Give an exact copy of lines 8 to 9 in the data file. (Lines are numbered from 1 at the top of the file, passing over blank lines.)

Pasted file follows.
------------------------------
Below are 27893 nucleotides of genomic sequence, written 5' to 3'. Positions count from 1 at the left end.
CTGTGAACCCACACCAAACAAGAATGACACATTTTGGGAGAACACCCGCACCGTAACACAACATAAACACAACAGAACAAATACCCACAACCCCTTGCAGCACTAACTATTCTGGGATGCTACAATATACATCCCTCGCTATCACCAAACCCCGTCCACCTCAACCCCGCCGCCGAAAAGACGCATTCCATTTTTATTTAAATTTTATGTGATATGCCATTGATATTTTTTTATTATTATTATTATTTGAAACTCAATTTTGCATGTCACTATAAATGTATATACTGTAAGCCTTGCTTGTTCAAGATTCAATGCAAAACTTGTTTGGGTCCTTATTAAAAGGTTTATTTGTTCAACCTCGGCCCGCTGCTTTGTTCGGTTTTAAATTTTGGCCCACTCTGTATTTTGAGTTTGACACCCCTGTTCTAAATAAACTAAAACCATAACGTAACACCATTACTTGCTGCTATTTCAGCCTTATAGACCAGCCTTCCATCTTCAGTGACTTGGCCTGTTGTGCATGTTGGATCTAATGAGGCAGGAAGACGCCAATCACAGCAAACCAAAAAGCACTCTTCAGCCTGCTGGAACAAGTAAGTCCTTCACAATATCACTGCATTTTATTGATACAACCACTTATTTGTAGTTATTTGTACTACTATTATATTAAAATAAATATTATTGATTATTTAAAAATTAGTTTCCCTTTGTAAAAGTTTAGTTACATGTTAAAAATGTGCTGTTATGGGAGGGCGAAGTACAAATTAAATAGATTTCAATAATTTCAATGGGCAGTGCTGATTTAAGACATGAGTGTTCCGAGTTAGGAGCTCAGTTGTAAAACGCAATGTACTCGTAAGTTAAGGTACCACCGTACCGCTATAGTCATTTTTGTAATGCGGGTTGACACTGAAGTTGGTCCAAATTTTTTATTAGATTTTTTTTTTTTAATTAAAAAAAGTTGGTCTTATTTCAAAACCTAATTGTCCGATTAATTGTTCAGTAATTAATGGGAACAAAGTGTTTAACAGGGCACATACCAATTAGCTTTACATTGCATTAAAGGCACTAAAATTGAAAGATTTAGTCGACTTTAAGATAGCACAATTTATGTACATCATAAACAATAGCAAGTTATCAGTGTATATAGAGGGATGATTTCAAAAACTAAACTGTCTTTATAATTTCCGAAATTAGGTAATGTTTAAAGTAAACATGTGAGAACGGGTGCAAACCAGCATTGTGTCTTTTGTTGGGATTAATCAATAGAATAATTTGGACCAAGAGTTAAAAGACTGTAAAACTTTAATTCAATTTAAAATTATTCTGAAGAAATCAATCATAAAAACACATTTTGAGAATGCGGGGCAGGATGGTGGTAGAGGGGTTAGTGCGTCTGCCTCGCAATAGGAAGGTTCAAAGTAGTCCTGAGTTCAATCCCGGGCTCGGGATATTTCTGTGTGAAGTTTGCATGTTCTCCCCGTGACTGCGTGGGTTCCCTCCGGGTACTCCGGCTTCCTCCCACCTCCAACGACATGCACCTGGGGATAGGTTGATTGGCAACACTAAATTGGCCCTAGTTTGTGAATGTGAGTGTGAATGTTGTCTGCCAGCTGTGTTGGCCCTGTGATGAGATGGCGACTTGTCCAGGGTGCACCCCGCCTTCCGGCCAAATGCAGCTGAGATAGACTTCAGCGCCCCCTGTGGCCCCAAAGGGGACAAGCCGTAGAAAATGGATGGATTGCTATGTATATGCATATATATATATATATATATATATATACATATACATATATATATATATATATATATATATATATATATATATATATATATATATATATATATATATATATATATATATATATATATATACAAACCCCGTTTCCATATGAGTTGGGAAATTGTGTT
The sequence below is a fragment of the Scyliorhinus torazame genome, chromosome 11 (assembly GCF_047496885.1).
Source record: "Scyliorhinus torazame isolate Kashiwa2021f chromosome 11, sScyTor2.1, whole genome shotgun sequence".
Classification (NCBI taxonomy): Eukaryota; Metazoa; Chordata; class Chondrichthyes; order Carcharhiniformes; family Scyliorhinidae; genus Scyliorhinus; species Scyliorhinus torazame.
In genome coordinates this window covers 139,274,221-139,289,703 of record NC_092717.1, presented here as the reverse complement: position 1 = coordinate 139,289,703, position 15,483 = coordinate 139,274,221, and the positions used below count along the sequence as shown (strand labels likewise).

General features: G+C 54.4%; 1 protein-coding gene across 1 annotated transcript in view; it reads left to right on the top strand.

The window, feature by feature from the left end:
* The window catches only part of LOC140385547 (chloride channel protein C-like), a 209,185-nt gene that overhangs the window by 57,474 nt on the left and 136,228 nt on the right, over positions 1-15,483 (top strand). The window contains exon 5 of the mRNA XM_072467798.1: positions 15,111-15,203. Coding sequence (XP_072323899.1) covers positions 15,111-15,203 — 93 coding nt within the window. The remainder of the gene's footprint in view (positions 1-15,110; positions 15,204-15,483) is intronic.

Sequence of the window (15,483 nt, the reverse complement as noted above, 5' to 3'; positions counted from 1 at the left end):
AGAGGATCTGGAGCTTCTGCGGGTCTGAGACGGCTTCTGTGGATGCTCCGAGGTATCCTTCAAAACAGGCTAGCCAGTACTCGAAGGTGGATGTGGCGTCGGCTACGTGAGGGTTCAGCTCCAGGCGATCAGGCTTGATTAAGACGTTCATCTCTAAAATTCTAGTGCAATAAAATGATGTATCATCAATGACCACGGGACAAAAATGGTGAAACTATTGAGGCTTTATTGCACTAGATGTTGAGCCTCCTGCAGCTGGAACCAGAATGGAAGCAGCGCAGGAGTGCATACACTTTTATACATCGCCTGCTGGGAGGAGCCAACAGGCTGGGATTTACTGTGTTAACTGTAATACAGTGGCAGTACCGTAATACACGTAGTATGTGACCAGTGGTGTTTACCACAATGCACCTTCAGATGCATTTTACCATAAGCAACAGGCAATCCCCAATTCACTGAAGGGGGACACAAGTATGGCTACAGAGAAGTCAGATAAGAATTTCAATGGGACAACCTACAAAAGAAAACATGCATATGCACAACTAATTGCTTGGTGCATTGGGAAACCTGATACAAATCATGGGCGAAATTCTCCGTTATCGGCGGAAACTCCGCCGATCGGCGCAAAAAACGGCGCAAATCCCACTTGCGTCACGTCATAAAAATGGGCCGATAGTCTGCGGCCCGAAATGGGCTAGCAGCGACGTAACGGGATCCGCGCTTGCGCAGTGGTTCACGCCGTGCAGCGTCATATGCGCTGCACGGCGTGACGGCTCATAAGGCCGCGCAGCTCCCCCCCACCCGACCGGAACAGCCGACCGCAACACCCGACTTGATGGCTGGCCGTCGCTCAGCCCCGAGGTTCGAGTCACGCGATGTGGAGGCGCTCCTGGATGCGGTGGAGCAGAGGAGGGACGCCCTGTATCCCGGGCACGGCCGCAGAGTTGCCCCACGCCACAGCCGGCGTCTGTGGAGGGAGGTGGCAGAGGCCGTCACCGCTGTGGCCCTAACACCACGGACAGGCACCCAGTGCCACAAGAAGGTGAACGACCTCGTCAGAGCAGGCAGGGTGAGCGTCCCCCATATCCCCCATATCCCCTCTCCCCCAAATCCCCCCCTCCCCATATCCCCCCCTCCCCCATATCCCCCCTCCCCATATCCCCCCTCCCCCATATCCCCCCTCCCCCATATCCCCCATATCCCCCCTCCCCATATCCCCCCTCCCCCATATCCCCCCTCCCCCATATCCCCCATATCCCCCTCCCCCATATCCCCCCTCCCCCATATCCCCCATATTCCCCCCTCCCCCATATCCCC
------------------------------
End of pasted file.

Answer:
The window, feature by feature from the left end:
* The window catches only part of LOC140385547 (chloride channel protein C-like), a 209,185-nt gene that overhangs the window by 57,474 nt on the left and 136,228 nt on the right, over positions 1-15,483 (top strand). The window contains exon 5 of the mRNA XM_072467798.1: positions 15,111-15,203. Coding sequence (XP_072323899.1) covers positions 15,111-15,203 — 93 coding nt within the window. The remainder of the gene's footprint in view (positions 1-15,110; positions 15,204-15,483) is intronic.